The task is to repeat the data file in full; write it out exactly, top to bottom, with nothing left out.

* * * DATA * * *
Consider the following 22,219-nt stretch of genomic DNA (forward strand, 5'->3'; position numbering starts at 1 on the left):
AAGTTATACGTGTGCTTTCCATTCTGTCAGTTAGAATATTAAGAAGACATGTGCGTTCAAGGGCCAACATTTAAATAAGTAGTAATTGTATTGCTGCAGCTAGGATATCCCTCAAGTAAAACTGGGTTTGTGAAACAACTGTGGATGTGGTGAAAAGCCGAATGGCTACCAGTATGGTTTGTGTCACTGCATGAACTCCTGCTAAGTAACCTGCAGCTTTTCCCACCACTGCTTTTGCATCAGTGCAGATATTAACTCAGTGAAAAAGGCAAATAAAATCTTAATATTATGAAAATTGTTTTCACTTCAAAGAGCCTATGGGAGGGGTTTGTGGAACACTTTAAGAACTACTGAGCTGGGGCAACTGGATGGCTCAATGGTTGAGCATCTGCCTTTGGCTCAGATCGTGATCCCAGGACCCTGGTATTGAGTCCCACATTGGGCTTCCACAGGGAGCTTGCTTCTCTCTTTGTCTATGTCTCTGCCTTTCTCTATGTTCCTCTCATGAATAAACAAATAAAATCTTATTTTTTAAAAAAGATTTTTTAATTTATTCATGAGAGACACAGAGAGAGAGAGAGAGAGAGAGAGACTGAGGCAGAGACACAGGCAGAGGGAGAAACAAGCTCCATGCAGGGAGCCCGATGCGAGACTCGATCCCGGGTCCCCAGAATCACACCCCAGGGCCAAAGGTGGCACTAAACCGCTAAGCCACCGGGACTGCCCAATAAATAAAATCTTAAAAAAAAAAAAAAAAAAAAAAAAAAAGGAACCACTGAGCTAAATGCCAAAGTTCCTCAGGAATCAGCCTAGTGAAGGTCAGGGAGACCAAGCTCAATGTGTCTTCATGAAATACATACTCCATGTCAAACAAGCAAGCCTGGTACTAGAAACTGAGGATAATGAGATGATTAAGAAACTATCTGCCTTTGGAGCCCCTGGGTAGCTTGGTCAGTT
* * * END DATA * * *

Consider the following 22,219-nt stretch of genomic DNA (forward strand, 5'->3'; position numbering starts at 1 on the left):
AAGTTATACGTGTGCTTTCCATTCTGTCAGTTAGAATATTAAGAAGACATGTGCGTTCAAGGGCCAACATTTAAATAAGTAGTAATTGTATTGCTGCAGCTAGGATATCCCTCAAGTAAAACTGGGTTTGTGAAACAACTGTGGATGTGGTGAAAAGCCGAATGGCTACCAGTATGGTTTGTGTCACTGCATGAACTCCTGCTAAGTAACCTGCAGCTTTTCCCACCACTGCTTTTGCATCAGTGCAGATATTAACTCAGTGAAAAAGGCAAATAAAATCTTAATATTATGAAAATTGTTTTCACTTCAAAGAGCCTATGGGAGGGGTTTGTGGAACACTTTAAGAACTACTGAGCTGGGGCAACTGGATGGCTCAATGGTTGAGCATCTGCCTTTGGCTCAGATCGTGATCCCAGGACCCTGGTATTGAGTCCCACATTGGGCTTCCACAGGGAGCTTGCTTCTCTCTTTGTCTATGTCTCTGCCTTTCTCTATGTTCCTCTCATGAATAAACAAATAAAATCTTATTTTTTAAAAAAGATTTTTTAATTTATTCATGAGAGACACAGAGAGAGAGAGAGAGAGAGAGAGACTGAGGCAGAGACACAGGCAGAGGGAGAAACAAGCTCCATGCAGGGAGCCCGATGCGAGACTCGATCCCGGGTCCCCAGAATCACACCCCAGGGCCAAAGGTGGCACTAAACCGCTAAGCCACCGGGACTGCCCAATAAATAAAATCTTAAAAAAAAAAAAAAAAAAAAAAAAAAAGGAACCACTGAGCTAAATGCCAAAGTTCCTCAGGAATCAGCCTAGTGAAGGTCAGGGAGACCAAGCTCAATGTGTCTTCATGAAATACATACTCCATGTCAAACAAGCAAGCCTGGTACTAGAAACTGAGGATAATGAGATGATTAAGAAACTATCTGCCTTTGGAGCCCCTGGGTAGCTTGGTCAGTT